* Posts by Jay 2

603 posts • joined 11 Jun 2009

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Watch Series 4: What price 'freedom'? About as much as you'd expect from an Apple product

Jay 2

Re: Just seen the TV advert

I'm amused that it's marketed at people so stupid that need a reminder to stand up. I may have a bit of Apple kit about, but I'm still completely unconvinced by the Apple Watch. Plus I've got a perfectly good watch that doesn't need recharging every few days or some sort of mobile connectivity to work properly.

7
5

Convenient switch hides an inconvenient truth

Jay 2

Hmm, it's almost a "Who Me?" story. Not one of the better Friday offerings to be honest.

61
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Sopra Steria exec on warpath as its UK Government profit crashes ... by millions

Jay 2

Re: Translation

That's *exactly* how I read it too.

2
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Perfect timing for a two-bank TITSUP: Totally Inexcusable They've Stuffed Up Payday

Jay 2

404

Somewhat ironic that the HSBC telephone number has 404 in it, twice.

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'Incommunicado' Assange anoints new WikiLeaks editor in chief

Jay 2
Megaphone

Incommunicado!

Maybe they should constantly play Marillion's nice tune at him until he decides that he doesn't want to be incommunicado any more and so exits his broom cupboard and embassy by choice to get some of that lovely wifi.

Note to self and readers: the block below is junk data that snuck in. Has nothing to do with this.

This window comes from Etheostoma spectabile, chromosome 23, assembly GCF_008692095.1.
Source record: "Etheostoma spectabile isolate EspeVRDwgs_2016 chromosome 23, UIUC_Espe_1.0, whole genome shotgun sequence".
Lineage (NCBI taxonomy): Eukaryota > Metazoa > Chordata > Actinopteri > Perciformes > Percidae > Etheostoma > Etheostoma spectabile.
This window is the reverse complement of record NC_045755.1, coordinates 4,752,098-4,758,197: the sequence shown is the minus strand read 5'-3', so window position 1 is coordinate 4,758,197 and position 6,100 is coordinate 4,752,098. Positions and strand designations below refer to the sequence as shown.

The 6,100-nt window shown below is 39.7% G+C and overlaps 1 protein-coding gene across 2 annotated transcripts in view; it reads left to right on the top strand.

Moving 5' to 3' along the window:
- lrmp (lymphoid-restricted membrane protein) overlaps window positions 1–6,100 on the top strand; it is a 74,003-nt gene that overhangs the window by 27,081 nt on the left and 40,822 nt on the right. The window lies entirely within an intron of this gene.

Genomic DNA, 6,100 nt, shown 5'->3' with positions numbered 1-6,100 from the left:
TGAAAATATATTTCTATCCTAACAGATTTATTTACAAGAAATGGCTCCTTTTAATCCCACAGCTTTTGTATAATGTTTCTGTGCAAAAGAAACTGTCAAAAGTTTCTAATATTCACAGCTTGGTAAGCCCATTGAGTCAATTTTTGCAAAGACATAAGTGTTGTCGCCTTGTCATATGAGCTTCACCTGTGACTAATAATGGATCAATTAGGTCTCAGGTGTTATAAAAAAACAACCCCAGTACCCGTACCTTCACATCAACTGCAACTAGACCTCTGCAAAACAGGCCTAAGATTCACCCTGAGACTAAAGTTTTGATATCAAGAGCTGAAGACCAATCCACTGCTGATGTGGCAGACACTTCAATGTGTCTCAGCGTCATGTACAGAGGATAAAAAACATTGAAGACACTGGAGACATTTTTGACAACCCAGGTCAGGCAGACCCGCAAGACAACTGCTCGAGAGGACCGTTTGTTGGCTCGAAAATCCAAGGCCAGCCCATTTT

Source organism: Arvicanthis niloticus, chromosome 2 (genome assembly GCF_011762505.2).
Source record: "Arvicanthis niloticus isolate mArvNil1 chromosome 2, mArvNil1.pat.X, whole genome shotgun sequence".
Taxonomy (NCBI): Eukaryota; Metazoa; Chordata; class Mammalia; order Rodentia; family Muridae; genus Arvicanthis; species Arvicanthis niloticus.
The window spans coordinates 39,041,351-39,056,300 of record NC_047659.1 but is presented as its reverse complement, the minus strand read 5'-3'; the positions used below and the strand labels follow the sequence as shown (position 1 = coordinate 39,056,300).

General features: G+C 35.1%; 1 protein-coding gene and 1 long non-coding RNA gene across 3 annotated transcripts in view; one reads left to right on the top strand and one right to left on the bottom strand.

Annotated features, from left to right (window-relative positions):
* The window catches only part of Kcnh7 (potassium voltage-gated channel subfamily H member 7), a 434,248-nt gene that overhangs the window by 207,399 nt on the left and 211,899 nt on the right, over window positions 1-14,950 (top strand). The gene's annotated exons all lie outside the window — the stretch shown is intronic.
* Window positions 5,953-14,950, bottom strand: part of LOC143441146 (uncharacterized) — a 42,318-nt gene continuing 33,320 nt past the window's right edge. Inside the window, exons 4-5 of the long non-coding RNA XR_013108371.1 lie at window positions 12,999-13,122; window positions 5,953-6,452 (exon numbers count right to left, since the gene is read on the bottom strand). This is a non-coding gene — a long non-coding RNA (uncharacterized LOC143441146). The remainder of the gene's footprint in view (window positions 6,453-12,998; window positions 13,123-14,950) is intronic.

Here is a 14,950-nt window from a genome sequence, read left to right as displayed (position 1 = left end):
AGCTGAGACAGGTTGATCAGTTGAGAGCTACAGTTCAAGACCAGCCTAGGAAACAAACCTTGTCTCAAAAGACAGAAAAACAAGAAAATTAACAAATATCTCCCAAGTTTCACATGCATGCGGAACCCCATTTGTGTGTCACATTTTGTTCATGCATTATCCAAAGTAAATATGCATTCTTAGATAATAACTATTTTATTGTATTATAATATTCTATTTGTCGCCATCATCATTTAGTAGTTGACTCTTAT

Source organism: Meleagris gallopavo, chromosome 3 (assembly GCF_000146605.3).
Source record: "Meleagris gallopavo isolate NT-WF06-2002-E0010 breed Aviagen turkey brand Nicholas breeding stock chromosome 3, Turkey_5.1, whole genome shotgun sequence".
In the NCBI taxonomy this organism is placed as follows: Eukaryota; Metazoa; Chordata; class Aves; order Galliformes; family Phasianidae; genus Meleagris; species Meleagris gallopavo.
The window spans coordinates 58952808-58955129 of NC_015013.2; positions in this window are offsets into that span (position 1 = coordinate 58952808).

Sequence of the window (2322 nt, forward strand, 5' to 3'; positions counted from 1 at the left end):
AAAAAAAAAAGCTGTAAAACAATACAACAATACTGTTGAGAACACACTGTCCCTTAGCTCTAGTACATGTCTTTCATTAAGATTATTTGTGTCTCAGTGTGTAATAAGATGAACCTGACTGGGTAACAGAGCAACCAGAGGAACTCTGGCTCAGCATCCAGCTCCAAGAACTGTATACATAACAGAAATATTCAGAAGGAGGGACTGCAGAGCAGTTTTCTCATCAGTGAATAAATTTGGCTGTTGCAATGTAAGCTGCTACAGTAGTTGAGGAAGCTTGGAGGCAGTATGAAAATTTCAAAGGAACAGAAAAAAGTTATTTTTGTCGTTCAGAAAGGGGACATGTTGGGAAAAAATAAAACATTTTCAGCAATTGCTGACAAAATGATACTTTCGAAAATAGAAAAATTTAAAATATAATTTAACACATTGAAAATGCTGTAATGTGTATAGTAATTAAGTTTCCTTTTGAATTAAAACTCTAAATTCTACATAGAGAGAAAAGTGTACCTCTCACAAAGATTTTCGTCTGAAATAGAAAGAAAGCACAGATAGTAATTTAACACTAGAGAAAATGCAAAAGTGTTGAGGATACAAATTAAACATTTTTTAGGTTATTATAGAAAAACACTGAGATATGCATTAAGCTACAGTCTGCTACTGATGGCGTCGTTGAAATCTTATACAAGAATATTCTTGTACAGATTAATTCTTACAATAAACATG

Though it may be a brief flirtation as I don't think the Met or HMP offer wifi either....

10
4

TSB goes TITSUP: Total Inability To Surprise Users, Probably

Jay 2

I must have been one of the lucky ones, I managed to log in around 1630 yesterday. Fortunately for me it's not my main account. Though there must be quite a bit still broken as before the big debacle if you already had an account you could apply for others online. After the debacle that all stopped ("coming soon") and it's only recently that they've started to allow online applications again for some account types.

As I'm a bit of a rate tart, then I've got quite a few accounts from different providers. It may pain me to say it, but TSB's front end is a lot better (eg clean and easy to navigate) than some of its competitors.

1
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'Can you just pop in to the office and hit the power button?' 'Not really... the G8 is on'

Jay 2

Re: That sinking feeling

I believe the amount of time between pressing key/mouse button and realising something not good will happen is called an ohnosecond.

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Microsoft devises new way of making you feel old: Windows NT is 25

Jay 2

Re: 16MB?